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Was sure I had a point when I started this post...


Posted By: Peddler
Date Posted: January/30/2018 at 04:36
Thanks Scrummy.

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When you are dead, you don't know you are dead.It is difficult only for others.

It is the same when you are stupid.


Posted By: Scrumbag
Date Posted: January/30/2018 at 06:01
Originally posted by Peddler Peddler wrote:

Thanks Scrummy.

Welcome sir!


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Was sure I had a point when I started this post...


Posted By: RifleDude
Date Posted: January/30/2018 at 06:04
Nice decanter, Skip!

Now, your assignment for today is to post a photo. Give it a try; it’s not difficult.

-------------
Ted


Money can't buy happiness... but it's much more comfortable to cry in a Porsche than on a bicycle.


Posted By: RifleDude
Date Posted: January/30/2018 at 06:15
Originally posted by Kickboxer Kickboxer wrote:


As a registered "Defender of The Malt", I can say that it is excellent. 



Ok, I’ll bite. I’ve heard you mention this multiple times but don’t know what this means. Secret society? Do you pay dues? Is there a secret handshake? Have to pass a rigorous exam? How does one become registered? Are there good retirement benefits?

-------------
Ted


Money can't buy happiness... but it's much more comfortable to cry in a Porsche than on a bicycle.


Posted By: urbaneruralite
Date Posted: January/30/2018 at 17:49
Originally posted by RifleDude RifleDude wrote:

Originally posted by urbaneruralite urbaneruralite wrote:

I'll take Woodford Reserve in an Old Fashioned 


I have some Woodford Reserve at home. I haven't tried it in an Old Fashioned, but so far drinking it neat and on the rocks, it just doesn't agree with my taste.



http://youtu.be/i415QwSj0Og - https://youtu.be/i415QwSj0Og


Posted By: anweis
Date Posted: January/30/2018 at 19:05
My favorite is some sort of whiskey, neat, chased by a strong copper/brown/double ale (Irish, Belgian style).
I have tasted enough ales and beers to know which ones  i like and which ones i don't, but i am learning about the whiskeys.
One thing is for sure: i don't like peaty  Scotch. I like some blended Scotch.
I absolutely loved Jefferson bourbon recently, as well as Woodford reserve double oaked.

Rifle dude, i believe i like a good bourbon more than scotch, but i would appreciate if you went over you list and made it again with a slight comment or grading in regard to the strength of  peaty flavor.  That wold save many novices a lot of grief and money.

Of course, being originally from Europe, i know a thing or two about our slibovitz, palinka, and the like.
I even have my own still and make a gallon or two of apple, pear, or peach palinka (84 proof, no additives, colors, flavors, or sugar added) sometimes. I can't find enough cheap plums anywhere, and failed to grow them myself (too many diseases and insects for the trees, plus common late frosts after they bloom). I did a batch of corn whiskey, too, but i did not like it. Even ordered a mulberry cask, to keep the good stuff and impart a nice mellow aged flavor and yellowish color.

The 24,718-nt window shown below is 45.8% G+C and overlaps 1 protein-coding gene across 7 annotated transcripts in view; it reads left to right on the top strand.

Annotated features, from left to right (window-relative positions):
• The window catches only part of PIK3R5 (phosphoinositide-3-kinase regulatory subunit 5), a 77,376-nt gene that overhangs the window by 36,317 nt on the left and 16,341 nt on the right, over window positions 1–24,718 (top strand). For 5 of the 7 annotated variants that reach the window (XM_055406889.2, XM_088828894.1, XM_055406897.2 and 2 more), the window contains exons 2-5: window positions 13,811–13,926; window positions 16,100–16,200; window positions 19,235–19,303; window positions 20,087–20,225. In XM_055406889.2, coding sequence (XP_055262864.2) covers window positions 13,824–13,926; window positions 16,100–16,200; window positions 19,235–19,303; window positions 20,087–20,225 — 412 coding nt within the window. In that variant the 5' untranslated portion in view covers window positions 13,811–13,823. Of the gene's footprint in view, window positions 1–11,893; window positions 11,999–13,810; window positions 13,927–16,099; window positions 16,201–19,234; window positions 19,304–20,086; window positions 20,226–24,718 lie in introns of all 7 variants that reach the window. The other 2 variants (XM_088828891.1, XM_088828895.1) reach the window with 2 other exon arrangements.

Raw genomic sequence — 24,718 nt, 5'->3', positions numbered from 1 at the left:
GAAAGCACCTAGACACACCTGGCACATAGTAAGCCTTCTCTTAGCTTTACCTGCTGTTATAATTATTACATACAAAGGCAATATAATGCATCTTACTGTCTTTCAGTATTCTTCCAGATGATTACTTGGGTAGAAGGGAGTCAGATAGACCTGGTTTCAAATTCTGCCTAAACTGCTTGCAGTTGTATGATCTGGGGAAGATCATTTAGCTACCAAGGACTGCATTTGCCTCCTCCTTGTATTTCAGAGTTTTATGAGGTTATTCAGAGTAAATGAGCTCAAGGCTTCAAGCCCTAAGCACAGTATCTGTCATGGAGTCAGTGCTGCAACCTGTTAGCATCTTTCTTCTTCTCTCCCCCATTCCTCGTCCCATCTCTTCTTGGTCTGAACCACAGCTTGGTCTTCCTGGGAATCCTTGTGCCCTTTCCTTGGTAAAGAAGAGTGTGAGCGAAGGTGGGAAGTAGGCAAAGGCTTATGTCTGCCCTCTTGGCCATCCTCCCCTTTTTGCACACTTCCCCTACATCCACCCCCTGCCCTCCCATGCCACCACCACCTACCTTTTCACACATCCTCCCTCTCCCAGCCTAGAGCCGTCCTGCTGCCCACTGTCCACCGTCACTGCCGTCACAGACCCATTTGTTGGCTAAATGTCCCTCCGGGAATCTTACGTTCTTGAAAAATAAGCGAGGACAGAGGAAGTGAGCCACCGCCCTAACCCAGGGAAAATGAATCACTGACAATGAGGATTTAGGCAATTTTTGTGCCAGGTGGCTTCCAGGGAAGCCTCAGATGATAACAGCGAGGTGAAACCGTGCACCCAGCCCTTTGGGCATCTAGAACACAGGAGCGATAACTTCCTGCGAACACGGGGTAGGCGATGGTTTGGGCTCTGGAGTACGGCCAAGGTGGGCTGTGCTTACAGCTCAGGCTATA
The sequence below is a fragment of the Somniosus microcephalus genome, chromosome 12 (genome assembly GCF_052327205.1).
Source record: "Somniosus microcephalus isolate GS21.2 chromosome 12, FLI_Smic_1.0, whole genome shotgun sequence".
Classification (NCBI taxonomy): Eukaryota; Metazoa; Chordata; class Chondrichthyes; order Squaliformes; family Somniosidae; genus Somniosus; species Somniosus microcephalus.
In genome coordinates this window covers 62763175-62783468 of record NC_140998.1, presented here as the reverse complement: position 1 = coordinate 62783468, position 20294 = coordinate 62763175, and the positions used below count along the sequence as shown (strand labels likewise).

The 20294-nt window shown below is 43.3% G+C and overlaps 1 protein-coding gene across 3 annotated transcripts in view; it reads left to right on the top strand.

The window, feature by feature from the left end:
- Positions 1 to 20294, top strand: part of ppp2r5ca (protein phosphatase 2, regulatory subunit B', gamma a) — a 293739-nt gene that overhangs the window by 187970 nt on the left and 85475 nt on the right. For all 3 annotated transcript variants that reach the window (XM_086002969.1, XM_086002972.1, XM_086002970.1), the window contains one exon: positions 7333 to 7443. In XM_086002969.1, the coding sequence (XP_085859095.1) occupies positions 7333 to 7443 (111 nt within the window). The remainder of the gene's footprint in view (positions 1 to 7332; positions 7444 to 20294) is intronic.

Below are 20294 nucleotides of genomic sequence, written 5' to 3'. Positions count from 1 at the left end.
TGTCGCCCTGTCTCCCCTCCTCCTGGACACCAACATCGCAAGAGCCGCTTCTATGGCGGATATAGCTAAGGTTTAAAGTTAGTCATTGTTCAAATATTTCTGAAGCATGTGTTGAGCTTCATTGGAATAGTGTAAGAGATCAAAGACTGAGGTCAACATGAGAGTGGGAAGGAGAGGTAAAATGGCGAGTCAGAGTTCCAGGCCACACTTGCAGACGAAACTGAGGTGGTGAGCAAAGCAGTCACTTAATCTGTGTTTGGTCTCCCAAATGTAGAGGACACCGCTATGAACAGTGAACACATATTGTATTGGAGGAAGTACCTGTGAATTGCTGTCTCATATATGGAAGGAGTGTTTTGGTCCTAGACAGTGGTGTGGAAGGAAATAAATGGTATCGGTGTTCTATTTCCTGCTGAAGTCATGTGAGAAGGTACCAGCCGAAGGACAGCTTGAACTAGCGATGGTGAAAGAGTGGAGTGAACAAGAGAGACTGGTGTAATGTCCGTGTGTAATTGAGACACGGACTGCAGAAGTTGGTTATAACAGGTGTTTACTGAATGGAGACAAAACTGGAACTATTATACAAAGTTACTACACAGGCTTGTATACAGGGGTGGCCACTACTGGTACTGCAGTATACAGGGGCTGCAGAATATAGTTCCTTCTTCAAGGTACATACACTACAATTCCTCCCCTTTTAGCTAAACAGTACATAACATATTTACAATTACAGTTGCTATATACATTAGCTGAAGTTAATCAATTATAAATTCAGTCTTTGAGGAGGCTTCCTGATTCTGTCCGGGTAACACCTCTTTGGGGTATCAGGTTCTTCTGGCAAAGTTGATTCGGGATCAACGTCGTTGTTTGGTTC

I suppose that if i went into a bar that had all the drinks and i could order anything, it would be a
a) Calvados (French/Spanish apple schnaps) double shot and a mug of home made northern Spain apple cider
or b) a double shot of Hungarian quince palinka and a  mug of their coldest cheapest rough beer.
Both combinations remind me of friends and  dogs from times past, muddy boots, and roe and boar hunts.


Posted By: RifleDude
Date Posted: January/30/2018 at 20:56
Originally posted by anweis anweis wrote:



Rifle dude, i believe i like a good bourbon more than scotch, but i would appreciate if you went over you list and made it again with a slight comment or grading in regard to the strength of  peaty flavor.  That wold save many novices a lot of grief and money.


Sure thing, buddy. The only Scotches I mentioned in my OP that have any peaty flavor present at all are, (ranked from least to most peat):

- Highland Park 18 - just a hint of peat
- Highland Park 12 
- Oban Distiller's Edition, Oban 14
- Springbank 15
- Highland Park Valkyrie
- Talisker 18
- Talisker 10
- Lagavulin 16 - pretty heavy peat
- Lagavulin 12 (forgot to list in my OP) - cask strength, and heavier peat than the 16

When it comes to the peated whiskies, as a general rule, longer barrel maturation tends to subdue the peaty/smoky flavor, so the older versions of any given peaty whisky are typically more mellow and have less phenolic, "medicinal" taste. 

If you don't like peated Scotch, you should avoid all of the ones made on the island of Islay except for most versions of Bunnahabhain, which is the only Islay distillery that offers unpeated single malts. The remaining Islay distilleries include Lagavulin, Laphroaig, Ardbeg, Bruichladdich, Caol Ila, Kilchoman, Bowmore, Port Ellen, and Port Charlotte, all of which are heavily peated.